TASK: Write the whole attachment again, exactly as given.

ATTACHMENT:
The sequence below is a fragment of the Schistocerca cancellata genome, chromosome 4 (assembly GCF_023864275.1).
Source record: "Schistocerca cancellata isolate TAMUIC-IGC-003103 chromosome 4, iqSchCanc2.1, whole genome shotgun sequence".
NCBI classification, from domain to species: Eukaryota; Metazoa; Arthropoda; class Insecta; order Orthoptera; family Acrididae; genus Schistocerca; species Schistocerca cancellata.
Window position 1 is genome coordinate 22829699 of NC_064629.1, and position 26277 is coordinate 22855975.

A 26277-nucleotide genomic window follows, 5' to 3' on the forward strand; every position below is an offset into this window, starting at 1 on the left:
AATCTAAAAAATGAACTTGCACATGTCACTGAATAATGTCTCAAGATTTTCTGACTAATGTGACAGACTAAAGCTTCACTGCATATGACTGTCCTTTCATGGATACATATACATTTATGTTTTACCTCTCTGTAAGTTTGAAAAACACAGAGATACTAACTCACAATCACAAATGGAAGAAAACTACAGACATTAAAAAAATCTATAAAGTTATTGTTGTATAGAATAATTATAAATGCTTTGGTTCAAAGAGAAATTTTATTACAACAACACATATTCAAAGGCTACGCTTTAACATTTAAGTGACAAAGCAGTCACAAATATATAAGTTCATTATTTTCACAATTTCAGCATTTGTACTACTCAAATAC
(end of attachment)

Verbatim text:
The sequence below is a fragment of the Schistocerca cancellata genome, chromosome 4 (assembly GCF_023864275.1).
Source record: "Schistocerca cancellata isolate TAMUIC-IGC-003103 chromosome 4, iqSchCanc2.1, whole genome shotgun sequence".
NCBI classification, from domain to species: Eukaryota; Metazoa; Arthropoda; class Insecta; order Orthoptera; family Acrididae; genus Schistocerca; species Schistocerca cancellata.
Window position 1 is genome coordinate 22829699 of NC_064629.1, and position 26277 is coordinate 22855975.

A 26277-nucleotide genomic window follows, 5' to 3' on the forward strand; every position below is an offset into this window, starting at 1 on the left:
AATCTAAAAAATGAACTTGCACATGTCACTGAATAATGTCTCAAGATTTTCTGACTAATGTGACAGACTAAAGCTTCACTGCATATGACTGTCCTTTCATGGATACATATACATTTATGTTTTACCTCTCTGTAAGTTTGAAAAACACAGAGATACTAACTCACAATCACAAATGGAAGAAAACTACAGACATTAAAAAAATCTATAAAGTTATTGTTGTATAGAATAATTATAAATGCTTTGGTTCAAAGAGAAATTTTATTACAACAACACATATTCAAAGGCTACGCTTTAACATTTAAGTGACAAAGCAGTCACAAATATATAAGTTCATTATTTTCACAATTTCAGCATTTGTACTACTCAAATAC